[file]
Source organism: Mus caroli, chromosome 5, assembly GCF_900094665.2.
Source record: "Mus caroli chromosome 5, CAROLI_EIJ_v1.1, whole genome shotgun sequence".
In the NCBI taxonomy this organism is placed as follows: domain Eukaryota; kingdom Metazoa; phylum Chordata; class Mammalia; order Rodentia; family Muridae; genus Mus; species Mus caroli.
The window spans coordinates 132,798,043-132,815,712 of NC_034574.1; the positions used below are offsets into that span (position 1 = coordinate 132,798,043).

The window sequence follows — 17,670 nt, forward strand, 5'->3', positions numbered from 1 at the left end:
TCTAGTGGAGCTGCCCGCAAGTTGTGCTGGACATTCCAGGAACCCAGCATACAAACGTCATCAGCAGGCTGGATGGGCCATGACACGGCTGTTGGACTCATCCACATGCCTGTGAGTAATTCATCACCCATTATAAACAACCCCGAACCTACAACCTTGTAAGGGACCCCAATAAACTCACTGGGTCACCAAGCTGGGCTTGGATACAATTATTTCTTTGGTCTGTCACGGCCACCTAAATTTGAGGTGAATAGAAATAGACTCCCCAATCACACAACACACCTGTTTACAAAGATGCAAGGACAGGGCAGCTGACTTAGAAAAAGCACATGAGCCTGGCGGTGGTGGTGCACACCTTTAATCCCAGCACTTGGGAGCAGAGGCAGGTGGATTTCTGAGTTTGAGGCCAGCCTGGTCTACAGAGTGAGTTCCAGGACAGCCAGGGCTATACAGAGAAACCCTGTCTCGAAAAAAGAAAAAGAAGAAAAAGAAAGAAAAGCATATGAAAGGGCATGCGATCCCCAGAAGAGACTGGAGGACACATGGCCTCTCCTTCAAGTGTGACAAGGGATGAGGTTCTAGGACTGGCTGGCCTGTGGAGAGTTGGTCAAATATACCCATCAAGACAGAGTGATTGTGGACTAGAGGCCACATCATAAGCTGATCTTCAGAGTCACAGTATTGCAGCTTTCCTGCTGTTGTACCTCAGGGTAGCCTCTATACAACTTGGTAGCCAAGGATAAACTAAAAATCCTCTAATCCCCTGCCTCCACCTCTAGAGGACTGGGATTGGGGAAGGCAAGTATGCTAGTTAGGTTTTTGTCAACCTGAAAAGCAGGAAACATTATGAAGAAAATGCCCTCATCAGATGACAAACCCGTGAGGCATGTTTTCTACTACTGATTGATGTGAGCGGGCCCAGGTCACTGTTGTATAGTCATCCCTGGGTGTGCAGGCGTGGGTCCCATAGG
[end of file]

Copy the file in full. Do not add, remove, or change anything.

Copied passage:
Source organism: Mus caroli, chromosome 5, assembly GCF_900094665.2.
Source record: "Mus caroli chromosome 5, CAROLI_EIJ_v1.1, whole genome shotgun sequence".
In the NCBI taxonomy this organism is placed as follows: domain Eukaryota; kingdom Metazoa; phylum Chordata; class Mammalia; order Rodentia; family Muridae; genus Mus; species Mus caroli.
The window spans coordinates 132,798,043-132,815,712 of NC_034574.1; the positions used below are offsets into that span (position 1 = coordinate 132,798,043).

The window sequence follows — 17,670 nt, forward strand, 5'->3', positions numbered from 1 at the left end:
TCTAGTGGAGCTGCCCGCAAGTTGTGCTGGACATTCCAGGAACCCAGCATACAAACGTCATCAGCAGGCTGGATGGGCCATGACACGGCTGTTGGACTCATCCACATGCCTGTGAGTAATTCATCACCCATTATAAACAACCCCGAACCTACAACCTTGTAAGGGACCCCAATAAACTCACTGGGTCACCAAGCTGGGCTTGGATACAATTATTTCTTTGGTCTGTCACGGCCACCTAAATTTGAGGTGAATAGAAATAGACTCCCCAATCACACAACACACCTGTTTACAAAGATGCAAGGACAGGGCAGCTGACTTAGAAAAAGCACATGAGCCTGGCGGTGGTGGTGCACACCTTTAATCCCAGCACTTGGGAGCAGAGGCAGGTGGATTTCTGAGTTTGAGGCCAGCCTGGTCTACAGAGTGAGTTCCAGGACAGCCAGGGCTATACAGAGAAACCCTGTCTCGAAAAAAGAAAAAGAAGAAAAAGAAAGAAAAGCATATGAAAGGGCATGCGATCCCCAGAAGAGACTGGAGGACACATGGCCTCTCCTTCAAGTGTGACAAGGGATGAGGTTCTAGGACTGGCTGGCCTGTGGAGAGTTGGTCAAATATACCCATCAAGACAGAGTGATTGTGGACTAGAGGCCACATCATAAGCTGATCTTCAGAGTCACAGTATTGCAGCTTTCCTGCTGTTGTACCTCAGGGTAGCCTCTATACAACTTGGTAGCCAAGGATAAACTAAAAATCCTCTAATCCCCTGCCTCCACCTCTAGAGGACTGGGATTGGGGAAGGCAAGTATGCTAGTTAGGTTTTTGTCAACCTGAAAAGCAGGAAACATTATGAAGAAAATGCCCTCATCAGATGACAAACCCGTGAGGCATGTTTTCTACTACTGATTGATGTGAGCGGGCCCAGGTCACTGTTGTATAGTCATCCCTGGGTGTGCAGGCGTGGGTCCCATAGG